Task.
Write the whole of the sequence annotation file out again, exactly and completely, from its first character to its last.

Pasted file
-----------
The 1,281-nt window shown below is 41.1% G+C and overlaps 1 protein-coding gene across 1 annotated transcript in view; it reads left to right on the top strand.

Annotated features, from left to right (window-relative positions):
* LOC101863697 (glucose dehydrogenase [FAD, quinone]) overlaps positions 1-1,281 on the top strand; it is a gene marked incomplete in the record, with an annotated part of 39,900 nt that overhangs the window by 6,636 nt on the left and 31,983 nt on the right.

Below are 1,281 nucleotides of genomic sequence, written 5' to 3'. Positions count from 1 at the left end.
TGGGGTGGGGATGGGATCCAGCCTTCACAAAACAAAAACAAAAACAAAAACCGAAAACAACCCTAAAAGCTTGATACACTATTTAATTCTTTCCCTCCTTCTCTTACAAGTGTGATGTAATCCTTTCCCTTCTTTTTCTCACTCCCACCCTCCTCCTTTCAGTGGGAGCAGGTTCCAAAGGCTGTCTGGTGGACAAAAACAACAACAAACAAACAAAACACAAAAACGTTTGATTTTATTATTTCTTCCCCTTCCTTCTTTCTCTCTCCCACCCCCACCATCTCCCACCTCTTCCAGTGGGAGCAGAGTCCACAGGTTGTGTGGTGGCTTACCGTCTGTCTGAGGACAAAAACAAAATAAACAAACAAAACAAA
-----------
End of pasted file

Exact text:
The 1,281-nt window shown below is 41.1% G+C and overlaps 1 protein-coding gene across 1 annotated transcript in view; it reads left to right on the top strand.

Annotated features, from left to right (window-relative positions):
* LOC101863697 (glucose dehydrogenase [FAD, quinone]) overlaps positions 1-1,281 on the top strand; it is a gene marked incomplete in the record, with an annotated part of 39,900 nt that overhangs the window by 6,636 nt on the left and 31,983 nt on the right.

Below are 1,281 nucleotides of genomic sequence, written 5' to 3'. Positions count from 1 at the left end.
TGGGGTGGGGATGGGATCCAGCCTTCACAAAACAAAAACAAAAACAAAAACCGAAAACAACCCTAAAAGCTTGATACACTATTTAATTCTTTCCCTCCTTCTCTTACAAGTGTGATGTAATCCTTTCCCTTCTTTTTCTCACTCCCACCCTCCTCCTTTCAGTGGGAGCAGGTTCCAAAGGCTGTCTGGTGGACAAAAACAACAACAAACAAACAAAACACAAAAACGTTTGATTTTATTATTTCTTCCCCTTCCTTCTTTCTCTCTCCCACCCCCACCATCTCCCACCTCTTCCAGTGGGAGCAGAGTCCACAGGTTGTGTGGTGGCTTACCGTCTGTCTGAGGACAAAAACAAAATAAACAAACAAAACAAA